Experiential marketing is one of the most effective tools available to a brand. With statistics like ‘14% of consumers trust advertising’, whereas ‘90% of consumers trust peer recommendations’, media that physically encourages conversation, will, and should, be favoured.
The power of one-to-one interaction with your target audience should never be underestimated, and more than ever we need to ensure that we don’t see experiential events as a silo. They need to be fully integrated into the marketing mix and embrace every channel available to maximise communication during the event period and extend the conversation long after the event ends.
As with every element of marketing, new technology and changing customer expectations have an ongoing impact on how we execute our campaigns. Here’s the top trends we feel will be shaping the brand experience industry in 2013:
1). Where’s the spontaneity gone?
One trend we’ll see more of is enriched experiences that play on chance encounters and connections. Not everything we do needs to be planned and a spontaneous experience is always the best. Events that allow for people to have richer experiences via impromptu moments, will see for better recall.
Example: The CokeZero007 campaign was a fantastic example of this in action (if the rumours of it being fake are untrue!) Check out the video here.
2). Let’s go SoLoMo
Social Local Mobile will play an even bigger role in driving event conversation and content, helping to turn individual points in time into an ongoing dialogue. Embracing two way communication channels to amplify event presence and context is a no brainer for 2013. Events need to integrate the social media tools around them to build experiences that in turn build relationships. By using sharing, playing, networking, buying and localization tools, events can become the nucleus of any brand campaign.
Example: The Carling Black Label Cup held in South Africa took this idea to the max allowing fans, via mobile, to ‘Be the Coach’. The campaign grew Carling’s Facebook page by 450% and Twitter by 600%. Watch the video here.
3). A picture speaks a thousand words
Visual interaction will be key for 2013. As the image takes over from the word (Pinterest, Instagram) we have seen large scale visual content controlled by everyday consumers become socially famous. Event engagement will be driven more by image-based communication and interaction, than by the power of copy.
Example: Shoe brand Aldo perfectly combined image-based social media site Instagram with experiential activity when it launched a unique event in Israel encouraging users to photograph their feet and share using the hashtag #Aldo. Over 500 photos were uploaded with snappers receiving a brand new pair of shoes to walk away with. View the video here.
4). Give your event a voice
Social media will become more event-specific with activations having their own social voice. We’re already working on this with our clients for 2013. This in turn allows the event audience to drive content direction and essentially become the event directors. We’ve already seen this happening and it’s going to become even bigger.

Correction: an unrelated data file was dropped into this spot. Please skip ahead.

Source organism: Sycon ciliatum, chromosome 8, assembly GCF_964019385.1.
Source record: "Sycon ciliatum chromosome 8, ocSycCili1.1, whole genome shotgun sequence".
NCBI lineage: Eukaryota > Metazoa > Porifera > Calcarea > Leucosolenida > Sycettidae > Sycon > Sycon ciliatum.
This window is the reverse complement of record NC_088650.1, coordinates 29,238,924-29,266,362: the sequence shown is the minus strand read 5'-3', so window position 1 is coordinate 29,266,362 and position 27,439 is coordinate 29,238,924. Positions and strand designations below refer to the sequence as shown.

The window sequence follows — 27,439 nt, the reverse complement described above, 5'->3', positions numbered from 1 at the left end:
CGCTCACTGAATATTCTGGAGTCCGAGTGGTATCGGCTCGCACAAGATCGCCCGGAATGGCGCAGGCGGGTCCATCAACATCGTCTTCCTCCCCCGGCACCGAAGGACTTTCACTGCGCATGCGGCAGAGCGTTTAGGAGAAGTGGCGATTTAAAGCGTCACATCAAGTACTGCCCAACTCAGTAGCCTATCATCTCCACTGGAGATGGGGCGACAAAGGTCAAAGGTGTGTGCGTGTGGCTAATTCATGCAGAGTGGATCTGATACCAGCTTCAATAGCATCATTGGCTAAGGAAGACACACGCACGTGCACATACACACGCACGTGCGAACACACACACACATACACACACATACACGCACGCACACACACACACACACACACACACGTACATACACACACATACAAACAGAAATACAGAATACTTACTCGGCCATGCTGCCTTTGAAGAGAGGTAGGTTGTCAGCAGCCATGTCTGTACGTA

5). Get with the programme
As the country comes out of recession, it can only drive confidence in brand spend. We have been approached recently by sectors looking to activate in experiential that have never played in this space before as they realise the impact one-to-one engagement can have on their brand.
Example: This is a great example from SNCF, The French National Railway, who invited the folks of Lyon to take a look at Brussels via a very clever experiential stunt. A great example from a sector you wouldn’t usually associate with experiential activations.
Neil Hooper, Creative Director
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Experiential marketing is one of the most effective tools available to a brand. With statistics like ‘14% of consumers trust advertising’, whereas ‘90% of consumers trust peer recommendations’, media that physically encourages conversation, will, and should, be favoured. The power of one-to-one interaction with your target audience should never be underestimated, and more than ever […]
- Claire StokesManaging Director
- Neil HooperCreative Director
- Kath NorrisHead of Talent
- Andy MacDonaldProduction Manager
A regular speaker on Experiential in the UK and overseas, she is a Business Leader of the Marketing Society and sits on the steering committee for the Institute of Promotional Marketing’s Experiential Marketing Certificate, acting as a lecturer and course contributor. Claire has consistently featured in EVENT Magazine’s list of the UK’s 100 most influential people in the Event Industry.
Neil’s primary role at Circle is to oversee all of the creative and digital output of the agency; collaborating with strategy, account and creative teams to deliver integrated solutions that strategically align to client objectives.
Kath has successfully profiled and matched 1000’s of staff to our client’s campaigns- ensuring that each individual is carefully selected to deliver against the campaign brief. She demands more than a standard promotional performance from her team- she expects nothing less than the very best; insightful, educational and informative dialogue that ultimately drives conversation.
Andy’s role at Circle is to oversee the production and logistics of our campaigns, to ensure they are delivered to the highest standards every time. His experience in working across technology to FMCG products, is second to none and no project is too small or too big to not get Andy’s attention.
Andy has refined the processes at Circle to seamlessly blend them into our agency ways of working, delivering an efficient and streamlined service to our clients.